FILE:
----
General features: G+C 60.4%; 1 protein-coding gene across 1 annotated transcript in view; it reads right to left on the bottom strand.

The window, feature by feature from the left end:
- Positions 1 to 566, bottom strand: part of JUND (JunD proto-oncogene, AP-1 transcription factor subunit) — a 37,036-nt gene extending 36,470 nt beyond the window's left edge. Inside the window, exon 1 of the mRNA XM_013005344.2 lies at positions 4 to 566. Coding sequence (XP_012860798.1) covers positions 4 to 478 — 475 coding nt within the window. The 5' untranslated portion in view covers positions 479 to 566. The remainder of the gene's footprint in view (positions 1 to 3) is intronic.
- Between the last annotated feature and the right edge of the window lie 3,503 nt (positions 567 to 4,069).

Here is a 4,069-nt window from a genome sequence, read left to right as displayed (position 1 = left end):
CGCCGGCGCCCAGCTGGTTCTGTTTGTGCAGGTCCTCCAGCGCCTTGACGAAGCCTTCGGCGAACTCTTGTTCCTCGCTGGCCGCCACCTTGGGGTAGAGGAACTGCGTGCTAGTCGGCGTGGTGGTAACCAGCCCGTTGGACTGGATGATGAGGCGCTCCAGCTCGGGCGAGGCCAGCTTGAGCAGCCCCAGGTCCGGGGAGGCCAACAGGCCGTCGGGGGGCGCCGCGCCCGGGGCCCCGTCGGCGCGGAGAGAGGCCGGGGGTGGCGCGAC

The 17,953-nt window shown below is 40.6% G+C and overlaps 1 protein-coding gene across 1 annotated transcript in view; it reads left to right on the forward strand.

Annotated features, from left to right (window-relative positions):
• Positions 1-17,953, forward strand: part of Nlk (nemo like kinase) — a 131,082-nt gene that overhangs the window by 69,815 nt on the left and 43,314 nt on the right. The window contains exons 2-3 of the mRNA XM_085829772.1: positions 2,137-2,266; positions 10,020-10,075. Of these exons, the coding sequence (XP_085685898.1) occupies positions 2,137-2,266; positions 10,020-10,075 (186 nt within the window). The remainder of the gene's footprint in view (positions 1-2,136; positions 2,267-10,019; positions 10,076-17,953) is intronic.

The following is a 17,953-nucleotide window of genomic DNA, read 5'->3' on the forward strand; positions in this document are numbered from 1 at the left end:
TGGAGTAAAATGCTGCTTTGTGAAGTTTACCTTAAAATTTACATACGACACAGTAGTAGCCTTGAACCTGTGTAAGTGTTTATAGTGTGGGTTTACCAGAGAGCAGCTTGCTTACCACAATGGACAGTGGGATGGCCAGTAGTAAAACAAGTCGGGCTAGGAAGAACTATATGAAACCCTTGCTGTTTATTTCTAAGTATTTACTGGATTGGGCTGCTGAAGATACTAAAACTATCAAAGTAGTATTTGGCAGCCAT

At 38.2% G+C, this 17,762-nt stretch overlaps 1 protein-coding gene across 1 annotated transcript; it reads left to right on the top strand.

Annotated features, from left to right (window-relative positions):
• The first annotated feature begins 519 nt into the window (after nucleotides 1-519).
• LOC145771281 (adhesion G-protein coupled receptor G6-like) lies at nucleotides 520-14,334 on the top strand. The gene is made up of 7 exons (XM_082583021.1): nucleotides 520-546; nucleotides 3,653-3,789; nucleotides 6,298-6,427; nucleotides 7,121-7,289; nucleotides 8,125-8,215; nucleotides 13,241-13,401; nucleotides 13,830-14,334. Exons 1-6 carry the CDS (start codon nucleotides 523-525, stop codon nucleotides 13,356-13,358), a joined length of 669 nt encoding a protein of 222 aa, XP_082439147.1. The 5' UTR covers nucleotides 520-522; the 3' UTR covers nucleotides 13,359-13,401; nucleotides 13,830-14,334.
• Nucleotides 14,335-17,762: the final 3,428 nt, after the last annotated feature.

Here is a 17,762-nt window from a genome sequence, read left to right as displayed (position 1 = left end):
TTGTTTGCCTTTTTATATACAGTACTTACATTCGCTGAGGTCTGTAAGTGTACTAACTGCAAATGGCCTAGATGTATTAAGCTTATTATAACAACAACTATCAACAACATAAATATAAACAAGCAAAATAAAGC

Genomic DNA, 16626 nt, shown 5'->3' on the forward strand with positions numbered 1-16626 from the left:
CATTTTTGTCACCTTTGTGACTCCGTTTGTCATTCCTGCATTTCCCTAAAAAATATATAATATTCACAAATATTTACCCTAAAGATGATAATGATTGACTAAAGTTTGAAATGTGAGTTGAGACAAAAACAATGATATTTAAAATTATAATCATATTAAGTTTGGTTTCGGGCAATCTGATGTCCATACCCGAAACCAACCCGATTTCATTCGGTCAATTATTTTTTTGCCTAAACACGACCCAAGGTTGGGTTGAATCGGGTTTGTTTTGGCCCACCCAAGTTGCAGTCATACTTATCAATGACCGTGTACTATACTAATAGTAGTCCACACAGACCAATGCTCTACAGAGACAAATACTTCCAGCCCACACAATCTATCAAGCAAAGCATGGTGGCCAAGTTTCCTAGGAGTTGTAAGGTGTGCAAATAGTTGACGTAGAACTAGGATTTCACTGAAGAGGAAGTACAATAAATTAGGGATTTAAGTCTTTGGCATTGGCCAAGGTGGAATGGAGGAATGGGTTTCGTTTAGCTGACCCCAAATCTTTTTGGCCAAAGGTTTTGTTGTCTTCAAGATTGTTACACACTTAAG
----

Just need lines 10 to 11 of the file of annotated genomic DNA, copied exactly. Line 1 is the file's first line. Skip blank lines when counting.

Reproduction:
The following is a 17,953-nucleotide window of genomic DNA, read 5'->3' on the forward strand; positions in this document are numbered from 1 at the left end:
TGGAGTAAAATGCTGCTTTGTGAAGTTTACCTTAAAATTTACATACGACACAGTAGTAGCCTTGAACCTGTGTAAGTGTTTATAGTGTGGGTTTACCAGAGAGCAGCTTGCTTACCACAATGGACAGTGGGATGGCCAGTAGTAAAACAAGTCGGGCTAGGAAGAACTATATGAAACCCTTGCTGTTTATTTCTAAGTATTTACTGGATTGGGCTGCTGAAGATACTAAAACTATCAAAGTAGTATTTGGCAGCCAT